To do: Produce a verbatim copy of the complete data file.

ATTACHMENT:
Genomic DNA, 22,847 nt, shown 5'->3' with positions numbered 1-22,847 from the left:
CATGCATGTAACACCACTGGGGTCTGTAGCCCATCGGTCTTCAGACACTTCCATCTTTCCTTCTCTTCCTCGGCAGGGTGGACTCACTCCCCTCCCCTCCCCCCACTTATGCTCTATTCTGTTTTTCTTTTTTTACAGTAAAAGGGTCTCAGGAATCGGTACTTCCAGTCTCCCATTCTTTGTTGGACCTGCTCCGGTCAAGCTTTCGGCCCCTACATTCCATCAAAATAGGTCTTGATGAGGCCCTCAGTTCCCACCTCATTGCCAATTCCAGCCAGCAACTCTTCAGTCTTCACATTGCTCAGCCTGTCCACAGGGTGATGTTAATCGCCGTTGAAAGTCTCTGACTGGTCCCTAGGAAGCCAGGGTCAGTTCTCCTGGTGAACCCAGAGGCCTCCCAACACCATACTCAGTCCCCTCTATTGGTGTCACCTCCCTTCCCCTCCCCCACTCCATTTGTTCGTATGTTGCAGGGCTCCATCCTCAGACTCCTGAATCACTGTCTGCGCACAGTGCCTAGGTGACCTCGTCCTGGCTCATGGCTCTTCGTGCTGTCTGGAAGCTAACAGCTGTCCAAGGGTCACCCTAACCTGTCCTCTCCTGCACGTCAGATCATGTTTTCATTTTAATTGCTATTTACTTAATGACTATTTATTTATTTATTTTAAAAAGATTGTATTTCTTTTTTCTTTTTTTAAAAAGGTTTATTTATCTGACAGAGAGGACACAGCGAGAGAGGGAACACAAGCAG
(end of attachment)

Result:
Genomic DNA, 22,847 nt, shown 5'->3' with positions numbered 1-22,847 from the left:
CATGCATGTAACACCACTGGGGTCTGTAGCCCATCGGTCTTCAGACACTTCCATCTTTCCTTCTCTTCCTCGGCAGGGTGGACTCACTCCCCTCCCCTCCCCCCACTTATGCTCTATTCTGTTTTTCTTTTTTTACAGTAAAAGGGTCTCAGGAATCGGTACTTCCAGTCTCCCATTCTTTGTTGGACCTGCTCCGGTCAAGCTTTCGGCCCCTACATTCCATCAAAATAGGTCTTGATGAGGCCCTCAGTTCCCACCTCATTGCCAATTCCAGCCAGCAACTCTTCAGTCTTCACATTGCTCAGCCTGTCCACAGGGTGATGTTAATCGCCGTTGAAAGTCTCTGACTGGTCCCTAGGAAGCCAGGGTCAGTTCTCCTGGTGAACCCAGAGGCCTCCCAACACCATACTCAGTCCCCTCTATTGGTGTCACCTCCCTTCCCCTCCCCCACTCCATTTGTTCGTATGTTGCAGGGCTCCATCCTCAGACTCCTGAATCACTGTCTGCGCACAGTGCCTAGGTGACCTCGTCCTGGCTCATGGCTCTTCGTGCTGTCTGGAAGCTAACAGCTGTCCAAGGGTCACCCTAACCTGTCCTCTCCTGCACGTCAGATCATGTTTTCATTTTAATTGCTATTTACTTAATGACTATTTATTTATTTATTTTAAAAAGATTGTATTTCTTTTTTCTTTTTTTAAAAAGGTTTATTTATCTGACAGAGAGGACACAGCGAGAGAGGGAACACAAGCAG